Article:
But many great things happened in the Hack Together Day. Too many to list here. Look at the wrap-up slides to get a sense of the range and depth of the projects. So many people learned a lot and did a lot. I'm proud, which is a sin, apparently.
A highlight of today was a long meeting with Chris Lintott (Oxford) covering many subjects. But he told me about dot-dot-astronomy, which is a fully-remote reboot they are working on for the niche but extremely influential dot-astronomy meetings. The idea is to go fully remote—all participants remote—but then change the meeting expectations and structure to respect that. The idea is: Maybe not try to do remote meetings so they are just as good as face-to-face meetings, but to try to do remote meetings so they are something very different from face-to-face meetings. That seems like a great idea. Let's re-frame our goals. We have to do something about what we are doing to this planet.
My personal life relented slightly and I got to Hawaii for a bit of the 235th Meeting of the American Astronomical Society. It is great to see the whole community (or a very large part of it) in one place at one time; I'm still a believer in these meetings, after all these years (I've been attending pretty regularly since 1994). Oh no, has this become “old-fogey research blog”?
Because I arrived today I only saw a few talks, one of which was my student Storey-Fisher (NYU), who explained how we can estimate the two-point correlation function without binning the data into bins. She did a good job of summarizing the benefits, which are legion: We lower the bias and the variance over the traditional methods, and we can work in function spaces that are appropriate to our science questions, for just two examples. I can't wait to be submitting this paper.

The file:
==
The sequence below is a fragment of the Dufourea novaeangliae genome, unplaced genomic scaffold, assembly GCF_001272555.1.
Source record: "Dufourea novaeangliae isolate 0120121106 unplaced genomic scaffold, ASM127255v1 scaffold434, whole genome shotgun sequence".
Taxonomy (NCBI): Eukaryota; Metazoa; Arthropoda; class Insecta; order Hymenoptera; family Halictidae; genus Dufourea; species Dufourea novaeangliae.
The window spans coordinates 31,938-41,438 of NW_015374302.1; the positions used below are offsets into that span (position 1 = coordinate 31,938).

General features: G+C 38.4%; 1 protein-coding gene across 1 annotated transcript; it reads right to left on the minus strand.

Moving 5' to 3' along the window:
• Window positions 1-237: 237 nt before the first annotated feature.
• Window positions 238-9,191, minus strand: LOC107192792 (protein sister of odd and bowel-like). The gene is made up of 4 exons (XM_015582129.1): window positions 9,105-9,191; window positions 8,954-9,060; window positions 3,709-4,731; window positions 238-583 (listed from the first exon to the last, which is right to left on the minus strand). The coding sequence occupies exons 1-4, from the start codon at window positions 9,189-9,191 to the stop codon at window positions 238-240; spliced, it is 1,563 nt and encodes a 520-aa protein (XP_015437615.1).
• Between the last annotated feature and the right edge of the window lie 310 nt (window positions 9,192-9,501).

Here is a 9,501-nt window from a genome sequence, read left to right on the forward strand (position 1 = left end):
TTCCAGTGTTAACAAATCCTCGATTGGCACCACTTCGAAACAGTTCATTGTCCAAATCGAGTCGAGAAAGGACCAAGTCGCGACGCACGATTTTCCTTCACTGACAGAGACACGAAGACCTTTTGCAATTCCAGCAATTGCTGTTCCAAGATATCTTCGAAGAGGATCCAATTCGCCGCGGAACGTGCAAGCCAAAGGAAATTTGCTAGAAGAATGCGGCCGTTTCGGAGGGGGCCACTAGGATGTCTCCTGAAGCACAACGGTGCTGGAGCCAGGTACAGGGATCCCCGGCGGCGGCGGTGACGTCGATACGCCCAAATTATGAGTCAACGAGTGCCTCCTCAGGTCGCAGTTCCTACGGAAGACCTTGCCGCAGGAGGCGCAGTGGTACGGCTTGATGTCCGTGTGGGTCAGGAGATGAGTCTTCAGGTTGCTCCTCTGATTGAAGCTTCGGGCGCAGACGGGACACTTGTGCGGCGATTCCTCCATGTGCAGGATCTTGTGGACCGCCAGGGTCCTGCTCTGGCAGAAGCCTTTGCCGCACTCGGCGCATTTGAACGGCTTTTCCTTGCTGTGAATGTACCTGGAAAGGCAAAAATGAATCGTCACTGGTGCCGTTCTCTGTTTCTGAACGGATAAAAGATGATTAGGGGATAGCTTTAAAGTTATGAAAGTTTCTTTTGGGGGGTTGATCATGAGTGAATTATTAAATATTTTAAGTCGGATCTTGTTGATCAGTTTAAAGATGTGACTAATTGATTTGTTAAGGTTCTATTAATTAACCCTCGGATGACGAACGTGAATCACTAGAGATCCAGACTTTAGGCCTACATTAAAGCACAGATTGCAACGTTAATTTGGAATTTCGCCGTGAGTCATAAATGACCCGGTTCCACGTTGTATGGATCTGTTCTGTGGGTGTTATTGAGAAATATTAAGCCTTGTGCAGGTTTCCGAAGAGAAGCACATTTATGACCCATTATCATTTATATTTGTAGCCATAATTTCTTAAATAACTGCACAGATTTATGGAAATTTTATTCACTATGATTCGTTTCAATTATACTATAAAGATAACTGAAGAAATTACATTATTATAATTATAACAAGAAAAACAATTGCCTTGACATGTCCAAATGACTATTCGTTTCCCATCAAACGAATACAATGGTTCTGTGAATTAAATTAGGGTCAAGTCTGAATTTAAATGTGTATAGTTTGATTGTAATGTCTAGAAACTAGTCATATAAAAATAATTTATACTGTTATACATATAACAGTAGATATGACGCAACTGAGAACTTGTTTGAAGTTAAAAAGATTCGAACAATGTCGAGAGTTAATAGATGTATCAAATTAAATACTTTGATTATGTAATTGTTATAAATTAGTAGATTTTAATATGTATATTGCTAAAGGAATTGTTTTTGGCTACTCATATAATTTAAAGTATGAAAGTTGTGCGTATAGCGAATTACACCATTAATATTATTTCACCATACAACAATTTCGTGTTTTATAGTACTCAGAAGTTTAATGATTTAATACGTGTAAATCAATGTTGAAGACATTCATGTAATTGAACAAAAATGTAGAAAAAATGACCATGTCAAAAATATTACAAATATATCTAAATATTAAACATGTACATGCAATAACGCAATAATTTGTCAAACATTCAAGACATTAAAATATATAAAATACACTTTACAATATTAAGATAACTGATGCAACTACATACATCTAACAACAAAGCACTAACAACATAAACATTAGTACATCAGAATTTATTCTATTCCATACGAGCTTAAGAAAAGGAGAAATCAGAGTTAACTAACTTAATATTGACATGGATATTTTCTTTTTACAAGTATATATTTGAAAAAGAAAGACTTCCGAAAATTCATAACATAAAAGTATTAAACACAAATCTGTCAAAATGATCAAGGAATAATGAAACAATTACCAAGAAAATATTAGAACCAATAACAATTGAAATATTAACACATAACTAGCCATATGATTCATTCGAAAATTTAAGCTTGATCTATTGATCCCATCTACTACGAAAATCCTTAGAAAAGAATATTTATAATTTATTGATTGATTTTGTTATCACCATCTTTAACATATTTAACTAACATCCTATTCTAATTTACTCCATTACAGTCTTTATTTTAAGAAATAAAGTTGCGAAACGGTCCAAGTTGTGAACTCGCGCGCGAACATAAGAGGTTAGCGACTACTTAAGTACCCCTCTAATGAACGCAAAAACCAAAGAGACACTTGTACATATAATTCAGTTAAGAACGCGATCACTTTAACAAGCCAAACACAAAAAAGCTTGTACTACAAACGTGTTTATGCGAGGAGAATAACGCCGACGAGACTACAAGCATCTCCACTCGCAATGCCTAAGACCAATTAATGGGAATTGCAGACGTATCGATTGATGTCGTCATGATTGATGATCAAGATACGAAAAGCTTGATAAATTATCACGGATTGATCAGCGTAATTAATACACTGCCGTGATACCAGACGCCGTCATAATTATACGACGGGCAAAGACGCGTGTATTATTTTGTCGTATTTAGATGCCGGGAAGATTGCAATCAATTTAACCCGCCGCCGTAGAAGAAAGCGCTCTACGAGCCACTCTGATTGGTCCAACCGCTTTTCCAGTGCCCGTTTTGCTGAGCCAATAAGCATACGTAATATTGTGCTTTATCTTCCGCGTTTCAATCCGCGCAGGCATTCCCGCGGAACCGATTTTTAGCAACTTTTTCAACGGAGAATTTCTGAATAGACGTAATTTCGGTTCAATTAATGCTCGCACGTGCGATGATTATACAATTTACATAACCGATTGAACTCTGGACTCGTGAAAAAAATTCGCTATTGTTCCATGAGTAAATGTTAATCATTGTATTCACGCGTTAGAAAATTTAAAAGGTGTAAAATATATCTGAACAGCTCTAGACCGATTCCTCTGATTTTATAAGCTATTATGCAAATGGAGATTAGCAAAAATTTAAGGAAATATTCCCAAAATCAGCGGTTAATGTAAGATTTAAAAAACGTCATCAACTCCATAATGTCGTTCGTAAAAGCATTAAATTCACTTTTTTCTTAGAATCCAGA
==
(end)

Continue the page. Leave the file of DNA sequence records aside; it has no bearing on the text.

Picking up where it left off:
Her talk was followed by an excellent talk by Shajib (UCLA) about gravitational lensing and the Hubble-Constant controversy. He showed that the lensing results are falling in line with the late-time supernova-based Hubble Constant measurements, not the CMB and BAO measurements. And his biggest systematic in his time-domain analyses is (as expected) the foreground “mass sheet” degeneracy. He is getting close to achieving one of the dreams of this field (that I have had with Phil Marshall, for example), which is to automate the fitting of non-trivial strong gravitational lens systems, including lensing galaxy, and multiple source galaxies. Beautiful stuff.
And at this meeting there was so much more, almost infinitely more!
I got some work done today on my project with Soledad Villar (NYU) to understand the differences between discriminative and generative models. I wrote code to make L2-normalized and single-pixel (or sparse) attacks on the discriminative model. Everything is linear, so these attacks aren't dramatic, but they definitely work. I can make obviously irrelevant moves that change the slope (context is: fitting a straight line, using machine learning!).